EXTRA CHARGES FOR OVERWEIGHT TRAVELLERS?
United Airlines this week was floating the idea of charging overweight passengers who take up more than one seat. Now, it's Ryanair (no kidding) who's taking up the idea.
Ryanair has never met a user-fee it didn't like, and it sparked headlines earlier when they floated, but then said it was a joke, the idea of charging folks to pee on board their planes. This time, they appear to be serious.
In his blog at usatoday.com, Ben Mutzabaugh writes that "Ryanair’s controversial proposals often turn out to be simple public relations stunts." But he noted that a poll of Ryanair customers found that, of 45,000 votes cast so far, nearly half are in favour of charging excess fees for overweight passengers.
The Times is doing an on-line poll of its own and is finding folks favour the extra charge.
What do you think? Drop me a line at email@example.com and I'll print a few of your thoughts next week, either in this space or in the Thursday Travel section.
HOTEL RATES DROPPING FAST
Think hotel prices are down? How about an average of, oh, 17.4 per cent?
A study by Ovation Travel Group surveyed hotel prices in 30 global cities in the first quarter of this year and found rates (for three-to-five-star properties) had dropped by an average of 17.4 per cent compared to last year.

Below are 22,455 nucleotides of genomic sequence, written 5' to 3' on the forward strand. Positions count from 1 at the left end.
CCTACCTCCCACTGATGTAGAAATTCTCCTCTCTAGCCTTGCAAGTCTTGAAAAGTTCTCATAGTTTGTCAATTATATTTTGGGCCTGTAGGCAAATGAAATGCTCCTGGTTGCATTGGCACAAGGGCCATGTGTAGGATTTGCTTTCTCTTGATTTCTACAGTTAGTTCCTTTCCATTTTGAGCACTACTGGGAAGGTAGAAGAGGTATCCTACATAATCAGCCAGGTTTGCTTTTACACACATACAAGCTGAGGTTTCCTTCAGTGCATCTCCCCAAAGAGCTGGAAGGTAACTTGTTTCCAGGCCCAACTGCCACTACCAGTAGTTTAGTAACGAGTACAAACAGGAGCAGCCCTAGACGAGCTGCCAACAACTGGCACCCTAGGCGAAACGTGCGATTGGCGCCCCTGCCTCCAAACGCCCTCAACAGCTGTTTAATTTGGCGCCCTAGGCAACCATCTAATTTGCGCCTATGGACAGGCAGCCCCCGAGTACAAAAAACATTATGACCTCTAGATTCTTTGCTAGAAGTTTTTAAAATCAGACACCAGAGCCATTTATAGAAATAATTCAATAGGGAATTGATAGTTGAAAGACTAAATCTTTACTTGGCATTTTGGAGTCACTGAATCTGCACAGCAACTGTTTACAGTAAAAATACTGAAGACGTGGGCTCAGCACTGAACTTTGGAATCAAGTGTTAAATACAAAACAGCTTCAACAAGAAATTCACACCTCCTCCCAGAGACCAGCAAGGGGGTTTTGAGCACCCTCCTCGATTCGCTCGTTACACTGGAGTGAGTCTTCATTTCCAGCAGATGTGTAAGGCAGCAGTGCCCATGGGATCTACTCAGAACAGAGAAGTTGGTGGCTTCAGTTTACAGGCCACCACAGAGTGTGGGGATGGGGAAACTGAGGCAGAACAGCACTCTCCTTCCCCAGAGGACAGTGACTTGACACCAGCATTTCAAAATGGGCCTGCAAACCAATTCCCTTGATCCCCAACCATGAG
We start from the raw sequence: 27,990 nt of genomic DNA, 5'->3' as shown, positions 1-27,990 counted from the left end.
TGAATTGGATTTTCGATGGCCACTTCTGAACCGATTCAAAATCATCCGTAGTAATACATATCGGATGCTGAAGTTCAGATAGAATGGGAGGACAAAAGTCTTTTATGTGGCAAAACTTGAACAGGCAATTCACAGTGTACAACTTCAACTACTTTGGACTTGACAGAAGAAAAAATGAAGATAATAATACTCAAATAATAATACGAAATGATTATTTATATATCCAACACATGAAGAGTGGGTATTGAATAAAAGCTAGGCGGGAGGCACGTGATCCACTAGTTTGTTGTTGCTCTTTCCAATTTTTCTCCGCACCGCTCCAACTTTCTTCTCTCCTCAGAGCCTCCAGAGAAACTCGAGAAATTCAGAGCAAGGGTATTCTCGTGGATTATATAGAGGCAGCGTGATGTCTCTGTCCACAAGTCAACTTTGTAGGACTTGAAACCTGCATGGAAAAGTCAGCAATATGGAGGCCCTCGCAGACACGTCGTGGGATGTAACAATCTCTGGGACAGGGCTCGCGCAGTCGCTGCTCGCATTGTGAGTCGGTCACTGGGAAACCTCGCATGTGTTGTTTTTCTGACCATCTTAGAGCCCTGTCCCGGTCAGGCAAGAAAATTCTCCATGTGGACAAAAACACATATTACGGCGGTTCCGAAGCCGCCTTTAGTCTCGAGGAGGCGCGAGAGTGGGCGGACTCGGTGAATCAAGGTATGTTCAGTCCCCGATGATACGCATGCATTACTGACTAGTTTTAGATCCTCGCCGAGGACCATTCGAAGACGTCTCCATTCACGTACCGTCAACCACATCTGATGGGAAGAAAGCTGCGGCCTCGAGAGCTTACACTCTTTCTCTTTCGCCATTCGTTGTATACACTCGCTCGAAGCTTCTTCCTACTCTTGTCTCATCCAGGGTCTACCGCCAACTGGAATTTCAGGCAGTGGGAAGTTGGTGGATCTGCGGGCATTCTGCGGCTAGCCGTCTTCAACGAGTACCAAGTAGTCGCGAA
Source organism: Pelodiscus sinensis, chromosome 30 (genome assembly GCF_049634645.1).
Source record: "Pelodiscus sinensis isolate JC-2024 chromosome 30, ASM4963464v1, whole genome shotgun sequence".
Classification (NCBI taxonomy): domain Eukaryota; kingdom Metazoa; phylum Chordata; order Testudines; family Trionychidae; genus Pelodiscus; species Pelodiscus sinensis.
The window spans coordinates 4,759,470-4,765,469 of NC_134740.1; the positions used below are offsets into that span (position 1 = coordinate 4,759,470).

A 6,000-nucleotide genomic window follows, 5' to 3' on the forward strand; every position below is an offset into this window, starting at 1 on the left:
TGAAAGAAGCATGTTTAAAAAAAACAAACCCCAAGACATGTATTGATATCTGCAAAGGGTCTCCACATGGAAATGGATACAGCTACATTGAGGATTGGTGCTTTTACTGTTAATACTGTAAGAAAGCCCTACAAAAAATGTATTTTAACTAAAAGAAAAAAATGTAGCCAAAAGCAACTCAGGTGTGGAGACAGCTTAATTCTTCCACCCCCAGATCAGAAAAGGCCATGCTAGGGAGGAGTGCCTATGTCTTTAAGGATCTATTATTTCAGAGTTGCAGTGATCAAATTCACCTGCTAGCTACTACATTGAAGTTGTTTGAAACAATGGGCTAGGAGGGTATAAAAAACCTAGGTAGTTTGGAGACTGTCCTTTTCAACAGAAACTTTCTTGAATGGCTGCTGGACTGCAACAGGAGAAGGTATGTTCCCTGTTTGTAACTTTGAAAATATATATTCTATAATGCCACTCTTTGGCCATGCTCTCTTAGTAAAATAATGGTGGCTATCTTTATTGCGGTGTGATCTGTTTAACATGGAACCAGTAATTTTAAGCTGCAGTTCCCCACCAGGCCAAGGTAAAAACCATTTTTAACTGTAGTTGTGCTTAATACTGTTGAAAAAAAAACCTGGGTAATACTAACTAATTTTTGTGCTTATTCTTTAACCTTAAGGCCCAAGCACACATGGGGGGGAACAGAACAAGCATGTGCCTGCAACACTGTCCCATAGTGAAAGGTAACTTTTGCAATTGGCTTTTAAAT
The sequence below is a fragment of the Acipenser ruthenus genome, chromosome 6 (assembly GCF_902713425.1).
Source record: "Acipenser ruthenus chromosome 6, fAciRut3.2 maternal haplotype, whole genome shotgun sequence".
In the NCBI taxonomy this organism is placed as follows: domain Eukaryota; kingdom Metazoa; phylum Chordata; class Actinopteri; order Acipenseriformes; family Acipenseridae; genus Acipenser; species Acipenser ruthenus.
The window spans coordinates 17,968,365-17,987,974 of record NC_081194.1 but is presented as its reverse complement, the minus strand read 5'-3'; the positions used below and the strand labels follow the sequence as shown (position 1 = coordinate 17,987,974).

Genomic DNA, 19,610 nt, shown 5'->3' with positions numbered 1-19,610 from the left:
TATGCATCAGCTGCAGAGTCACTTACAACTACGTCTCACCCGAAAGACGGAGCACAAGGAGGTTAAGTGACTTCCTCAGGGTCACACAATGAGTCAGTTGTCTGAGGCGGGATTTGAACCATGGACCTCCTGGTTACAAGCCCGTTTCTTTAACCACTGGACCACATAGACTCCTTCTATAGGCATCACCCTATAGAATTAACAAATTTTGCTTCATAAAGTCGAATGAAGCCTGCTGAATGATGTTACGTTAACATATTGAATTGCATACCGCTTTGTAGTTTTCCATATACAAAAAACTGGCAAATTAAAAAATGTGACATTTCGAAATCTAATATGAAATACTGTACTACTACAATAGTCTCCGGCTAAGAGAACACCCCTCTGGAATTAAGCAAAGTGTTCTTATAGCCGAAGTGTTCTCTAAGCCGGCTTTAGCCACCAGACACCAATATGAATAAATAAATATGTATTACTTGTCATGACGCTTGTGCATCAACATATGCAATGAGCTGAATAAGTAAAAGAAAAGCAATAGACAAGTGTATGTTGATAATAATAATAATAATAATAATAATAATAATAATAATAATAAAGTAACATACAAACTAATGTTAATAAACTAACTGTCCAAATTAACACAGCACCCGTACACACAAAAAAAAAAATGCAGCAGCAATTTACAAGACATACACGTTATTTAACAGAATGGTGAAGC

Hardest hit of the cities surveyed was Singapore at 35 per cent. Delhi rates were down 32 per cent, New York 30 per cent and London 30 per cent. Toronto was down 21 per cent, with the average room in the first three months of this year set at $187 U.S.
That's not cheap but it's an incredible bargain compared to Abu Dhabi, where rates in the first three months of 2009 jumped 33.7 per cent to $543, the company said. Dublin rates were up 6.2 per cent, Milan rates up 5.1 per cent and Tokyo rooms were 3.2 per cent more expensive.
Down in the U.S., Smith Travel Research reports that American hotel occupancy last week was just 52.6 per cent; down from 64.1 per cent in the same period last year. The average daily rate was $96.60 last week, a 12.5 per cent drop from last year.
YEAH, AND YOU CAN WALK TO MONTREAL FOR LUNCH
Conde Nast Traveller's latest issue has a small insert called Canada Now, complete with a giant, red maple leaf on the front. It's got stories and graphics on Calgary, Vancouver, Quebec City, Montreal, Halifax and Toronto.
It's mostly a review of hot hotels and restaurants and has some nice things to say. Quebec is described as a place "where the ancien regime meets a cool, new scene," while Toronto is cited for "its thrilling new architecture" that "flirts with danger."
The magazine recommends checking out the Art Gallery of Ontario, the Ontario College of Art and Design and the ROM, as well as the Four Seasons Centre for the Performing Arts on University Avenue. But it also mentions the Four Seasons hotel in Yorkville and says it's just two blocks from the Four Seasons Arts Centre.
Man, no wonder it always takes me so long to get to work; a look at mapquest.com reveals it's actually about three kilometers from one to the other.
Still, the magazine had kind words for both facilities, as well as the Park Hyatt, the Hazelton Hotel and the Windsor Arms. They also sugested dining at C5 at the ROM, Lai Toh Heen on Mount Pleasant, Bright Pearl Seafood on Spadina, the Jamie Kennedy Gardiner, the Gladstone Hotel's Melody Bar and the Harbord Room on Harbord Street, which has quietly become a real go-to spot in the city.